The long standing spooky traditions of Hallow's eve may be falling out of favour with the big kids, but, as far as babies are concerned, it's our favourite time of the year. You can't move on the internet for little guys and girls in adorable costumes, and we'd love to see our readers and customers take full advantage of this year's frightfest.

However, it's important to remember that the idea of Halloween is to dress up as something scary, not to be scared of dressing up. Everyone wants their baby to be both cute and comfortable in their little costume, particularly if choosing one of the more expensive getups, so that they will begin to look forward to it as the years move on.

In regards to fabric, you want an outfit that's neither itchy nor abrasive to baby soft skin, nor add-ons or appliqué that'll feel rough. Fleece, cotton and velour are always a safe bet, but rather than plonking a disguise on your darling on the day, try it on them as soon as possible beforehand and see how they like it.

Aside from also ensuring a costume is fire safe, whether the two of you are joining an older sibling out trick'or'treating, showing off your scary garb at a get-together or just enjoying an evening at home watching scare-less movies, ensure what they're wearing will be at the adequate temperature. Most infants can't regulate body temperature until they're about six months old, and whilst a lot of costumes come with bunting to help them keep them warm, having removable layers to cool down the costume is also a good idea.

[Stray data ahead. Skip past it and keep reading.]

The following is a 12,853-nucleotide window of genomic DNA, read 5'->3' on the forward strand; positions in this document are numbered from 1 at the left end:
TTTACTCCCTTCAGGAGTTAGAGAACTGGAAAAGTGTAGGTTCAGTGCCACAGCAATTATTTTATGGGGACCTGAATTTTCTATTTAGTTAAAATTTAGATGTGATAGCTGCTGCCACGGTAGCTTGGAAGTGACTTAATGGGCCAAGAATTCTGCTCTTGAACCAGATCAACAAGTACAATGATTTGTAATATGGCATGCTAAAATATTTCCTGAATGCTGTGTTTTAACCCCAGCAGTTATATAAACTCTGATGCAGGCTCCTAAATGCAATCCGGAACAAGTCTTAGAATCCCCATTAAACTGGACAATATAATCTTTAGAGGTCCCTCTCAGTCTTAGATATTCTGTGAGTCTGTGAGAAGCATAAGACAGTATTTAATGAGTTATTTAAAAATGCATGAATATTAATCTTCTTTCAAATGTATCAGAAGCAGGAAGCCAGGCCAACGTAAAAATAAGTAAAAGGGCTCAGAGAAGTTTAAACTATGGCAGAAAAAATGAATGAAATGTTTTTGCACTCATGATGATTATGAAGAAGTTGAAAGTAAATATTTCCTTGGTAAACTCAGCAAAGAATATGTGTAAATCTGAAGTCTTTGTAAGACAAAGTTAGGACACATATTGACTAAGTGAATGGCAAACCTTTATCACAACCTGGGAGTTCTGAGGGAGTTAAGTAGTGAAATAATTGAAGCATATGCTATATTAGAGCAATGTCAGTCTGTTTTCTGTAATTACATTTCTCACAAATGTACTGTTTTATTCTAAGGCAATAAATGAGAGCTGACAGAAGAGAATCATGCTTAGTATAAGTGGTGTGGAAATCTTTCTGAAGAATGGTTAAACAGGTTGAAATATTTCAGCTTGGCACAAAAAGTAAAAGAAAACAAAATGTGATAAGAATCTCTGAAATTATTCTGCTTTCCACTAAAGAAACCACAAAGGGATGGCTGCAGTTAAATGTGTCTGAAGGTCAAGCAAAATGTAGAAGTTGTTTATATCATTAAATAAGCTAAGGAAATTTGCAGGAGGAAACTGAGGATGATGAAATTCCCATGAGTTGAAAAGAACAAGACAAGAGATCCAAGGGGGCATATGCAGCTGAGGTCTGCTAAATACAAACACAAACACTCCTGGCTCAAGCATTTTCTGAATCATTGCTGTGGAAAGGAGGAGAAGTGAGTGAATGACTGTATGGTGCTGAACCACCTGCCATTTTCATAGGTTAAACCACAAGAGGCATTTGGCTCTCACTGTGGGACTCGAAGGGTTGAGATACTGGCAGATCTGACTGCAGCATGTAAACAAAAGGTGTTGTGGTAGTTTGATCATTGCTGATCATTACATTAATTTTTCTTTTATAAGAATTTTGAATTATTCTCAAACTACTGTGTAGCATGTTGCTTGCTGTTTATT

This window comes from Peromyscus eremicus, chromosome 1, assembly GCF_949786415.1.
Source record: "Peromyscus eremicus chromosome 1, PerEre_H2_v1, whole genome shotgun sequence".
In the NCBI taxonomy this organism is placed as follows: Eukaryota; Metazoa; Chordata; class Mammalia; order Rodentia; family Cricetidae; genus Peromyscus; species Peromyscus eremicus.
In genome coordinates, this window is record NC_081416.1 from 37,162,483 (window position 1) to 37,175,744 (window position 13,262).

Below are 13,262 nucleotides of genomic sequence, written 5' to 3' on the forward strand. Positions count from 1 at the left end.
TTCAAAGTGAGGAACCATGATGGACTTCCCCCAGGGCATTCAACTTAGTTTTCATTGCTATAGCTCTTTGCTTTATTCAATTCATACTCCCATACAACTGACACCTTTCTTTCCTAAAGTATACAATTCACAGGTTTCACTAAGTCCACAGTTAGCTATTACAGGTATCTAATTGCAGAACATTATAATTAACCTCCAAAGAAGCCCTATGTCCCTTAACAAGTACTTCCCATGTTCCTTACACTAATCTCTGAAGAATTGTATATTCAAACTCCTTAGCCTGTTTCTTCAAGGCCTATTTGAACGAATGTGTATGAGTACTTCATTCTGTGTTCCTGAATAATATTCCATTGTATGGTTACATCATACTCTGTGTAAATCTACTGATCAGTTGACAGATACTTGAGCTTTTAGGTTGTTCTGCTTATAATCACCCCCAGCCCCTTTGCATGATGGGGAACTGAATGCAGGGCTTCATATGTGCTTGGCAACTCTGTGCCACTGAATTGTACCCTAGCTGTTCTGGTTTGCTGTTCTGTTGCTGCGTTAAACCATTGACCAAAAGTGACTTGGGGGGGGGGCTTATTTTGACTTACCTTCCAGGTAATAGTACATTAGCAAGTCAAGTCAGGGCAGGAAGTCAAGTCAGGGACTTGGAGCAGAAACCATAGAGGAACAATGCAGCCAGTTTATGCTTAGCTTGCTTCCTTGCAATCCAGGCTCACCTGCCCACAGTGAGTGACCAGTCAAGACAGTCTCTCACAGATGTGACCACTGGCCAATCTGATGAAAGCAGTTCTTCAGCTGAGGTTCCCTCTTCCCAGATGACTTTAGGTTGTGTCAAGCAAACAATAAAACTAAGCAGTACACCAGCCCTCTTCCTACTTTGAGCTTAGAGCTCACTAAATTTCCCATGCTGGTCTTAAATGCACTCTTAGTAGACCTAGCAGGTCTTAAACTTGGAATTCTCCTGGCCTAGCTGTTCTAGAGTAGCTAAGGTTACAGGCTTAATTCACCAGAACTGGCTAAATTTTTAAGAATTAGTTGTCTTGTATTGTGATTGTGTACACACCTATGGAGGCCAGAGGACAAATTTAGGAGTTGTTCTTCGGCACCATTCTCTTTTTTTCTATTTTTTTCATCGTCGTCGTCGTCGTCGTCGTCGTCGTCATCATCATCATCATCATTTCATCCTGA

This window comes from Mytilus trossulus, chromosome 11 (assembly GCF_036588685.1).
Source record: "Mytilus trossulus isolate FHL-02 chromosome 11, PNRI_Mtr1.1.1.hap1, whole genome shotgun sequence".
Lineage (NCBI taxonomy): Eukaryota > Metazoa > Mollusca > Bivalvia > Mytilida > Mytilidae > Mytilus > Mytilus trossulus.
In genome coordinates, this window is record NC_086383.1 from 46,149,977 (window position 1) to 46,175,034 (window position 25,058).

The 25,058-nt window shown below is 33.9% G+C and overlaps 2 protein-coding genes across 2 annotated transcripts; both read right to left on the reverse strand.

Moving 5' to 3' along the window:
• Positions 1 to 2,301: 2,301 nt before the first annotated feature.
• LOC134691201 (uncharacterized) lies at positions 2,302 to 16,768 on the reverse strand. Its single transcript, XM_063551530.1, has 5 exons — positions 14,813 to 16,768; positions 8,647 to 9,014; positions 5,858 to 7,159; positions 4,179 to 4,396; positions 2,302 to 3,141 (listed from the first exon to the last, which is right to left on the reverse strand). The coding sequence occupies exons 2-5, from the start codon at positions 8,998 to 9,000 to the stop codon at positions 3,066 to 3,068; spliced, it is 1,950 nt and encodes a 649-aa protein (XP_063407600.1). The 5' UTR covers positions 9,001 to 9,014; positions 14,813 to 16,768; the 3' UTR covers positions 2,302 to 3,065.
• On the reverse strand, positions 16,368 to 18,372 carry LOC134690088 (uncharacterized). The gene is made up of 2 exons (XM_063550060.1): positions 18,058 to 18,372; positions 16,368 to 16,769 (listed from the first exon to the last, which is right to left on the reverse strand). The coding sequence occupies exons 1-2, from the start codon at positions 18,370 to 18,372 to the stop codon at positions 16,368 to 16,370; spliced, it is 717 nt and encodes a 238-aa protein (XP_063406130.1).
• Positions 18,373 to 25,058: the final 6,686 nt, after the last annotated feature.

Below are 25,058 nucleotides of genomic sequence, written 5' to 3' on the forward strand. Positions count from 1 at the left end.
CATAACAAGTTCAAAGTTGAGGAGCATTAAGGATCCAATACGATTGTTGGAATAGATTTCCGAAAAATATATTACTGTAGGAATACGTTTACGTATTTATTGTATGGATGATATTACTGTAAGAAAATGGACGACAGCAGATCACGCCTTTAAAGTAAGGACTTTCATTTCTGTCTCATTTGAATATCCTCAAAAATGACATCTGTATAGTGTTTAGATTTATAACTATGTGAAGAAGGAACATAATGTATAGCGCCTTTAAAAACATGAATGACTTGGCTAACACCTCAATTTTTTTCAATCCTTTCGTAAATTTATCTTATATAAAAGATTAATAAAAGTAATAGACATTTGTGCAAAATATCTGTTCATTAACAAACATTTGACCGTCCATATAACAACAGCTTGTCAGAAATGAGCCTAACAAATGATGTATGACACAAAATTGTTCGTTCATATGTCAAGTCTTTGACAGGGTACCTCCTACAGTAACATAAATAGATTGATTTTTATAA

Adapting a costume for adults, teenagers or children into a version baby-friendly requires numerous subtractions, and the one that absolutely must go is the mask. Not only will they just find it an annoyance, having an item made of rubber, plastic etc. so close to their face is hardly a good idea. Furthermore, why would you want to obscure their joyous smile when they're at their most adorable?!

Last but not least (not by a longshot), is ensuring your costume, whether bought or handmade, has absolutely no choking hazards. There's plenty of popular designs that feature dangling objects, hanging pieces of fabric, buttons/sequins, zips and velcro that will be a target for a baby's mouth, particularly if they're teething. In general, just make sure everything fits well, is secure and leave nothing up to chance.

 As always with baby safety, the aim is never to scare, regardless of what spooky holiday you may be talking about. We hope that you don't let this amazing opportunity for lovely baby photos pass you by, and that if you take some snaps of your little one dressed up as a cowboy/girl, wild animal, superhero, super heroine or enchanted creature, you share them with us over at facebook, twitter and google+. Have a spooktacular October!


Post By Graham

Graham Ashton